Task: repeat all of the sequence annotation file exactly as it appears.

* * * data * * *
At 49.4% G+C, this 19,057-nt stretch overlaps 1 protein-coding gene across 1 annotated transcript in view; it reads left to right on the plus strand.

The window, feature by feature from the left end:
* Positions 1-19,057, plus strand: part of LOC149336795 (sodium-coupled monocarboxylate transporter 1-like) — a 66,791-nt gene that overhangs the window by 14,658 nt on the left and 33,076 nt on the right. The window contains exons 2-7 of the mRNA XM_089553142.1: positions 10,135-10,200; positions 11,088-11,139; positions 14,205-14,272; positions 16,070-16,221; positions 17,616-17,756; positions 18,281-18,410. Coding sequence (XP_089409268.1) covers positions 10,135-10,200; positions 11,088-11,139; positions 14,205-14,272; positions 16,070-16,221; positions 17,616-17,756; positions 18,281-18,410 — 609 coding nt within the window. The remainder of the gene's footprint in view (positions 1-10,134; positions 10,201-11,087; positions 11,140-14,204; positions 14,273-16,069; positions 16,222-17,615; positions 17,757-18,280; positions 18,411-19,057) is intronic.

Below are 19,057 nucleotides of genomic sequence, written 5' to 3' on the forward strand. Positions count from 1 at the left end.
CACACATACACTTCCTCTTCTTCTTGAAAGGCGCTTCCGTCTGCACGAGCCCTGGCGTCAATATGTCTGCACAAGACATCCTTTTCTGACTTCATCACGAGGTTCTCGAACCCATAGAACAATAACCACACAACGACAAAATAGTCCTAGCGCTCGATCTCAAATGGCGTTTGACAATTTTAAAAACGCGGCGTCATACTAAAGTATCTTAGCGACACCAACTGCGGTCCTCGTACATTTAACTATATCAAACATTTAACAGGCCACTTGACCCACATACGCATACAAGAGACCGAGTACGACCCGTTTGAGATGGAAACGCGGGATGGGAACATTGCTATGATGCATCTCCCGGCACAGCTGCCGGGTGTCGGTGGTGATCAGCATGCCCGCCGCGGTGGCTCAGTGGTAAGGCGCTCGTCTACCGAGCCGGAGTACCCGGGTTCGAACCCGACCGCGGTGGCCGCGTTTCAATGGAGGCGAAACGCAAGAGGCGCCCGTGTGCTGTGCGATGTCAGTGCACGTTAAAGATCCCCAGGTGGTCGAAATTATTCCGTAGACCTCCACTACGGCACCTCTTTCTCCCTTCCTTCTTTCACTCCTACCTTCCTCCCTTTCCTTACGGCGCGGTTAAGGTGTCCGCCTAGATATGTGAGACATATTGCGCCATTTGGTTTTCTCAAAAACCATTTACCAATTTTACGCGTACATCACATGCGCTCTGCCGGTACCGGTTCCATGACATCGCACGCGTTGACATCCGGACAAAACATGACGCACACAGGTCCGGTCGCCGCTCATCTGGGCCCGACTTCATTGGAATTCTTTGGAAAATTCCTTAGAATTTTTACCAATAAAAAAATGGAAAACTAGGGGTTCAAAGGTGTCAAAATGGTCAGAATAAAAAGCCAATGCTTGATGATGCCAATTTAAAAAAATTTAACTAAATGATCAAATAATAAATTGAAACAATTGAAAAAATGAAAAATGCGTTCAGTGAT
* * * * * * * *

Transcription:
At 49.4% G+C, this 19,057-nt stretch overlaps 1 protein-coding gene across 1 annotated transcript in view; it reads left to right on the plus strand.

The window, feature by feature from the left end:
* Positions 1-19,057, plus strand: part of LOC149336795 (sodium-coupled monocarboxylate transporter 1-like) — a 66,791-nt gene that overhangs the window by 14,658 nt on the left and 33,076 nt on the right. The window contains exons 2-7 of the mRNA XM_089553142.1: positions 10,135-10,200; positions 11,088-11,139; positions 14,205-14,272; positions 16,070-16,221; positions 17,616-17,756; positions 18,281-18,410. Coding sequence (XP_089409268.1) covers positions 10,135-10,200; positions 11,088-11,139; positions 14,205-14,272; positions 16,070-16,221; positions 17,616-17,756; positions 18,281-18,410 — 609 coding nt within the window. The remainder of the gene's footprint in view (positions 1-10,134; positions 10,201-11,087; positions 11,140-14,204; positions 14,273-16,069; positions 16,222-17,615; positions 17,757-18,280; positions 18,411-19,057) is intronic.

Below are 19,057 nucleotides of genomic sequence, written 5' to 3' on the forward strand. Positions count from 1 at the left end.
CACACATACACTTCCTCTTCTTCTTGAAAGGCGCTTCCGTCTGCACGAGCCCTGGCGTCAATATGTCTGCACAAGACATCCTTTTCTGACTTCATCACGAGGTTCTCGAACCCATAGAACAATAACCACACAACGACAAAATAGTCCTAGCGCTCGATCTCAAATGGCGTTTGACAATTTTAAAAACGCGGCGTCATACTAAAGTATCTTAGCGACACCAACTGCGGTCCTCGTACATTTAACTATATCAAACATTTAACAGGCCACTTGACCCACATACGCATACAAGAGACCGAGTACGACCCGTTTGAGATGGAAACGCGGGATGGGAACATTGCTATGATGCATCTCCCGGCACAGCTGCCGGGTGTCGGTGGTGATCAGCATGCCCGCCGCGGTGGCTCAGTGGTAAGGCGCTCGTCTACCGAGCCGGAGTACCCGGGTTCGAACCCGACCGCGGTGGCCGCGTTTCAATGGAGGCGAAACGCAAGAGGCGCCCGTGTGCTGTGCGATGTCAGTGCACGTTAAAGATCCCCAGGTGGTCGAAATTATTCCGTAGACCTCCACTACGGCACCTCTTTCTCCCTTCCTTCTTTCACTCCTACCTTCCTCCCTTTCCTTACGGCGCGGTTAAGGTGTCCGCCTAGATATGTGAGACATATTGCGCCATTTGGTTTTCTCAAAAACCATTTACCAATTTTACGCGTACATCACATGCGCTCTGCCGGTACCGGTTCCATGACATCGCACGCGTTGACATCCGGACAAAACATGACGCACACAGGTCCGGTCGCCGCTCATCTGGGCCCGACTTCATTGGAATTCTTTGGAAAATTCCTTAGAATTTTTACCAATAAAAAAATGGAAAACTAGGGGTTCAAAGGTGTCAAAATGGTCAGAATAAAAAGCCAATGCTTGATGATGCCAATTTAAAAAAATTTAACTAAATGATCAAATAATAAATTGAAACAATTGAAAAAATGAAAAATGCGTTCAGTGAT